(Ancient Hills Music, CD)
On the back cover of The Vacant Lots’ self-titled debut, musician credits read simply: “Jared Artaud, Lightning; Brian MacFadyen, Thunder.” For the uninitiated, that information, though typically cryptic, offers a telling glimpse into the mysterious aural alchemy hidden within the album’s handmade packaging. Hailed by local patrons and pundits alike as something akin to rock ’n’ roll saviors, the duo trades in a timeless brand of minimalist garage rock. Taken out of context, this disc sounds as if it could have been recorded in a dingy New York City basement club some 30 years ago, as opposed to late 2008 in a small studio in Addison County.
Supposed lightning-eer Artaud harnesses electricity not by some otherworldly command of the elements, but rather by a hollow-bodied Gretsch guitar. Similarly, MacFadyen’s thunder echoes not from a Saruman-like ability to control the weather, but via an unconventional drum set of floor toms and cymbals. Still, there is dark wizardry afoot here. And it is no doubt rooted in a deep understanding of the elements.
The album begins with the narcotic drone of “Walk of God.” Artaud’s gritty guitar rambles over a hazy blues-rock riff. MacFadyen obliges with, well, thunderous toms, punctuated by rapid-fire snare hits in perfectly imperfect sync with Artaud’s lighting strikes. Like the churlish sonic soup beneath them, Artaud’s lyrical exhortations are almost sinisterly Delphian. As if some unholy trinity of Lou Reed, Jack Kerouac and Jim Jones, he delivers lines such as “In the endless night / Now you hear the Devil’s flight / It’s the walk of God.”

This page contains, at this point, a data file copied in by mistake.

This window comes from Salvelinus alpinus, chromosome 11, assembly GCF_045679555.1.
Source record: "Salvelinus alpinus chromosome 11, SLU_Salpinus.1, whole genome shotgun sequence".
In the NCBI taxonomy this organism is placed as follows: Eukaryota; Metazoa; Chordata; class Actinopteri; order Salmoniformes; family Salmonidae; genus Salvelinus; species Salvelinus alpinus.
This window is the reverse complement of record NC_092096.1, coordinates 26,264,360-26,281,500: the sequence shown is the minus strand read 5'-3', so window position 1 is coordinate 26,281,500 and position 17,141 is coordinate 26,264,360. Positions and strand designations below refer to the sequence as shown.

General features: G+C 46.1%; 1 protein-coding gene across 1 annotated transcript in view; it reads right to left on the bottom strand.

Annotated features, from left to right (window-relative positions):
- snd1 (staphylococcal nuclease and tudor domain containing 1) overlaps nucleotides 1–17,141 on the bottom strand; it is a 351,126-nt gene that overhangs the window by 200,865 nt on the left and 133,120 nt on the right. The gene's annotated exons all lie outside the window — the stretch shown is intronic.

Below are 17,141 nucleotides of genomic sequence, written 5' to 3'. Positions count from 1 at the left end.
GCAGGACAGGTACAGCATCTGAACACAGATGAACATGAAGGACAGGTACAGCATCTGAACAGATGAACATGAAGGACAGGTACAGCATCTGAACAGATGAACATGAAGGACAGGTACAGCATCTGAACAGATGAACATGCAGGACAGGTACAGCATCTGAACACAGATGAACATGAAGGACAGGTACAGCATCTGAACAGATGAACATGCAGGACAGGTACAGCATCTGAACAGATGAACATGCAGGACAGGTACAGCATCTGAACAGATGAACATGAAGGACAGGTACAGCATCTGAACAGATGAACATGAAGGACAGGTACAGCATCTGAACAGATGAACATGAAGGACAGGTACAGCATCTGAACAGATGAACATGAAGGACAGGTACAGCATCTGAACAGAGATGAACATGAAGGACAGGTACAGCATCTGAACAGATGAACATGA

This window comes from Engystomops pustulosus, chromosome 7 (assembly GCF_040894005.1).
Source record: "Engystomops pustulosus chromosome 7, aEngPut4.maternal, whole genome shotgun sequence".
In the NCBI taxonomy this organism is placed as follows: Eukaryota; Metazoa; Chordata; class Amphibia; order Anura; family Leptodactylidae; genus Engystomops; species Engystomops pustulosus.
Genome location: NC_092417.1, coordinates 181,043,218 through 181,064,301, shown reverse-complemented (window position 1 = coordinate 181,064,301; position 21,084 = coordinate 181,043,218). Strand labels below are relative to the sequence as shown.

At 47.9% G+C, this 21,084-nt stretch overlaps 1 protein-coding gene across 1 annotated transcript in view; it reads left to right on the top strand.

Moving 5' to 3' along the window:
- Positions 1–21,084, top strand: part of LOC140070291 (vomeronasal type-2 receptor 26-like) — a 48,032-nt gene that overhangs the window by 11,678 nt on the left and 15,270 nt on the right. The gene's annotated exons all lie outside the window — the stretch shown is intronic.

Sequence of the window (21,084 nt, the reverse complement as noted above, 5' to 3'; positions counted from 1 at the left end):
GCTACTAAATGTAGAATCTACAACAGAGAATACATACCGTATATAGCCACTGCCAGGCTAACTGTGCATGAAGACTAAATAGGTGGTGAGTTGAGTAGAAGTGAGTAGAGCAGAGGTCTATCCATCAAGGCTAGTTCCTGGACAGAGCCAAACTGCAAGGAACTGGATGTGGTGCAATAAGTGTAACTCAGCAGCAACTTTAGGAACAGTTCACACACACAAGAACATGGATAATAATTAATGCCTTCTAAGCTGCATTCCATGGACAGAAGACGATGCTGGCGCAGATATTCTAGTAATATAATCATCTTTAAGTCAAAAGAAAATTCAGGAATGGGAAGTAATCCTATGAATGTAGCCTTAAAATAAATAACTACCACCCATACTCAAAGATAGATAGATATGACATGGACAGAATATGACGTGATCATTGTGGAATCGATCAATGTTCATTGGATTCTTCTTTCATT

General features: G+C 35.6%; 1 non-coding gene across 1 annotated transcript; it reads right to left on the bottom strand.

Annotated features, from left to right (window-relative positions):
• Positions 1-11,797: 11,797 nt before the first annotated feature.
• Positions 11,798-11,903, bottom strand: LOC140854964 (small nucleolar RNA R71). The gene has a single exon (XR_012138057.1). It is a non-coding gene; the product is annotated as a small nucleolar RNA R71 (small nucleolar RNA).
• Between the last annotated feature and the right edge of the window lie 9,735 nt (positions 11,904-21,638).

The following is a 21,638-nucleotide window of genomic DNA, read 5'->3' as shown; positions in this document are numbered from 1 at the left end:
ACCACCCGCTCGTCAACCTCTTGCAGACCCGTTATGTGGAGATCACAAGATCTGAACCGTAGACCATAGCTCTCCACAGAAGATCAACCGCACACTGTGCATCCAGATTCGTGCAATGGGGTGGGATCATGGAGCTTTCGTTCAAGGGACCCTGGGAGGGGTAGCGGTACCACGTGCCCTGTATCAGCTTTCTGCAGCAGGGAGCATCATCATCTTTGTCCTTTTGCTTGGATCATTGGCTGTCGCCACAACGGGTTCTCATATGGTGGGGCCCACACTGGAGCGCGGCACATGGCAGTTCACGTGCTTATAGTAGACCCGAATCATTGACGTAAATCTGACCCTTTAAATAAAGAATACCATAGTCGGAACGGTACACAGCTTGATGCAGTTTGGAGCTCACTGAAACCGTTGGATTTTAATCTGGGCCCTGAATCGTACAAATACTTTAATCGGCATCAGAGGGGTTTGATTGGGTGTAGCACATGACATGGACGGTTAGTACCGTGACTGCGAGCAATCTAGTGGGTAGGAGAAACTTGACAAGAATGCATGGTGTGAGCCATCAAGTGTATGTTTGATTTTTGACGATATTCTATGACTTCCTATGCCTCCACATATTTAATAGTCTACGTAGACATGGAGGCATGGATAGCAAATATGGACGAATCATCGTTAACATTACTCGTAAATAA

“Do You Love More Than You’re Loved” follows. Slightly more straight ahead in scope and tone than the previous number, it is nonetheless darkly engaging.
“Babylon” is next and sounds almost cheery by comparison. At least until you examine the lyrical content. “Now trembling inside / Like a wounded horse / Awaiting for life / To climax from pain,” sings Artaud. The man certainly has a way with words. Though you might not invite him to your next dinner party. Case in point, the following tune, “Put Your Head on the Floor,” in which he offers this chilling nugget, “Put your head on the floor / And step on it now, now, now!” Um, would you pass the peas?
As the lightning-thunder dynamic suggests, symbiotic contrast is a running theme, lyrically and musically. Artaud seems almost possessed by the subtle frailties of life and death, pain and pleasure, light and dark. With MacFadyen’s help, The Vacant Lots artfully, if sometimes brutally, illustrate those juxtapositions. Visceral and stark, it ain’t always pretty. But then again, it sort of is.
Catch The Vacant Lots this Friday, March 6, at Muddy Waters.